A good friend of Licking County, the Rev. Vicki Zust, was once rector at Trinity and now serves on the bishop’s staff, which means major work for her during General Convention. If she works as hard for GC 2006 as she did for the Licking County Coalition for Housing and other area projects when she served here, they’re gonna have a great assembly!

Jeff Gill is a writer, storyteller, and supply preacher around central Ohio; share a story with him to

Monday, June 05, 2006

Notes From My Knapsack 6-11-06
Jeff Gill

‘Round the World In Your Yard

June has left behind most wild flowers, with some blossoms showing up on a few trees. The real display is now in yards and house margins where industrious homeowners have planted annuals around beds of fairly standard perennials.
Petunias, begonias, marigolds, irises, plus rose bushes starting to bud and flower, are now on display around hostas, ferns, ivy, and the stray boxwood.
Rhododendron plants are common around Licking County, with various colors and forms giving some variety (along with the related azalea) to the woody branches sprawling around house corners and up hillsides.
A discussion about the relative "nativeness" of rhododendron took your scrivener down some googlicious pathways. My scraps of Greek told me that the name, at least, comes from a "tree (dendros) of Rhodes (a Greek isle)" which is clearly not in Ohio.
It turns out that many ornamental and familiar plants we see in common yards, let alone highly maintained gardens, have histories as tangled as my family tree, covering about as much ground.
Rhododendron, for instance, is native to this area not far away, but many of the hybrids and "cultivars" we see are descended from Himalayan stock, from 7000 feet in altitude and more. Obviously, this builds some challenges into the genome of this plant.
Likewise roses are found all around the northern hemisphere, going back in the fossil record more than 30 million years, but mostly pink until 1600 or so, when the Age of Exploration also became the Age of Garden Obsession. Yellow roses found in Afghanistan and southeast Asia sparked creative gardening and grafting, leading to the rainbow of colors found today, but also a congenital weakness to diseases like blackspot.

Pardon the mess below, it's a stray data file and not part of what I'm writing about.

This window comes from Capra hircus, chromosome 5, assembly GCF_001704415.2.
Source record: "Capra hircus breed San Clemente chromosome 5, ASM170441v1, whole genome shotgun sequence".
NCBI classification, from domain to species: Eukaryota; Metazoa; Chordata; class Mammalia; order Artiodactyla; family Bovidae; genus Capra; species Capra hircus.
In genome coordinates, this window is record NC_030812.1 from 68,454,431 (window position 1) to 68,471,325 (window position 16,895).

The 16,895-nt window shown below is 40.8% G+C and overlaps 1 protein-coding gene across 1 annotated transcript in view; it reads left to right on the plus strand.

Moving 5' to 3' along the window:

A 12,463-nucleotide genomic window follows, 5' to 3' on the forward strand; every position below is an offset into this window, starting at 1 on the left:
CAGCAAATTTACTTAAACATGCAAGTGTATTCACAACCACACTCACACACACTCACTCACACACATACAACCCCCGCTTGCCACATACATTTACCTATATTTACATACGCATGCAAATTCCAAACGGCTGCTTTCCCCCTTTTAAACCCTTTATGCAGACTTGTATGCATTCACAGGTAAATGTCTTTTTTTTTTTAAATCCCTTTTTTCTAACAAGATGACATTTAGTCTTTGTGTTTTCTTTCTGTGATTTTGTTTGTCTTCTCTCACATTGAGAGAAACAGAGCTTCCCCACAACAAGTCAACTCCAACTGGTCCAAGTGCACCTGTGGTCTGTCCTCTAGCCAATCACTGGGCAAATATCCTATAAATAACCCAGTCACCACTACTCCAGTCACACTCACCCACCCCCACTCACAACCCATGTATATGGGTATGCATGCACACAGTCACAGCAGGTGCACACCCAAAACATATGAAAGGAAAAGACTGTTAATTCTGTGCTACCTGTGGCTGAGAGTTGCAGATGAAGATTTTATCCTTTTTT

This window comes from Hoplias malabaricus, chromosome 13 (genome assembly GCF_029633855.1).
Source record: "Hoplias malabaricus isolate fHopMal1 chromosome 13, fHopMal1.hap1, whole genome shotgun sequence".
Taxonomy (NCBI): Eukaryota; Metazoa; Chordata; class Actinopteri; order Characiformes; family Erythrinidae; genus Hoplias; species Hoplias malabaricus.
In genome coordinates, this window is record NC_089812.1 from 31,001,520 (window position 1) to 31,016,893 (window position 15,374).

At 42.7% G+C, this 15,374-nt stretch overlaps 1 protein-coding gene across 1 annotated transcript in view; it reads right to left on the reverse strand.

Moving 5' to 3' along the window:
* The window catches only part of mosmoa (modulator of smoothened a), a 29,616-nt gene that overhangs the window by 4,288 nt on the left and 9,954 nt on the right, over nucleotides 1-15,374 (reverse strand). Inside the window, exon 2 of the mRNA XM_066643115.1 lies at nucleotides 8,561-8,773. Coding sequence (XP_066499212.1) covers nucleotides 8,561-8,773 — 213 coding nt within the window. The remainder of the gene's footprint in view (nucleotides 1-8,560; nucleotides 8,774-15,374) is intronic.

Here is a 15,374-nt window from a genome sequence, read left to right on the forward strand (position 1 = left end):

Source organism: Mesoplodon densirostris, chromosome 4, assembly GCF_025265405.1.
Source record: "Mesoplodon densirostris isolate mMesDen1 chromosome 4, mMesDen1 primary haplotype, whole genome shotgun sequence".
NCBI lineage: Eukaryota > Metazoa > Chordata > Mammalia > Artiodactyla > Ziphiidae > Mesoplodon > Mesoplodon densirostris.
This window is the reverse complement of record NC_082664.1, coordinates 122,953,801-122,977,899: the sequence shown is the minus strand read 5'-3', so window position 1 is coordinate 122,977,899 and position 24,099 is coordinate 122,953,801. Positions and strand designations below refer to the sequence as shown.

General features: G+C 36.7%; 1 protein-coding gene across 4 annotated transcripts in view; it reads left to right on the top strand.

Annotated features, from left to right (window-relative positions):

The Greek word "rainbow" is, in fact, "iris," and many yards have seen a beautiful stand of irises in a literal rainbow of color shoot up, but while irises and their cousins the day lily are found all over, many grown today are Japanese and Siberian in origin.
Most of us, even with black thumbs, know that Holland is famous for tulips, but how many know that the Dutch got them from the souks of Istanbul? Current research shows that the tulips secretively traded to the West from the Ottoman Empire actually came from Lebanon, on Mount Hermon’s slopes, and the heights of eastern Turkey and Kazakhstan.
Marigolds are deer repellent, and hence popular ‘round here, and are native to the New World. They were recorded by Cortez as sacred flowers of the Aztecs, crossing the Atlantic twice to get thousands of miles north of their origin to our gardens. They went from New Spain back to the Old World, where marigolds were bred in Spanish monastery gardens, and then back to America after the Revolution.
Petunias come from Brazil, begonias from Puerto Rico, and hostas grew first on the prairies of China and Korea.
Geraniums stem from South Africa, and impatiens, SE Asia, India, except of course New Guinea impatiens, which come from . . .
Peony, the official state flower of Indiana, comes originally from China, and to no one’s surprise the regal chrysanthemum traces a royal lineage to imperial China and Japan.

And Granville’s beloved daffodils are actually "narcissus," with a Greek heritage but our yellow flowered favorites seen first in southwestern Europe.
To see an everyday flowerbed to the roots, you need an up-to-date passport!

Jeff Gill is a writer, storyteller, and supply preacher around central Ohio; he knows more paleoethnobotany than he does gardening, but tell him a flower power tale at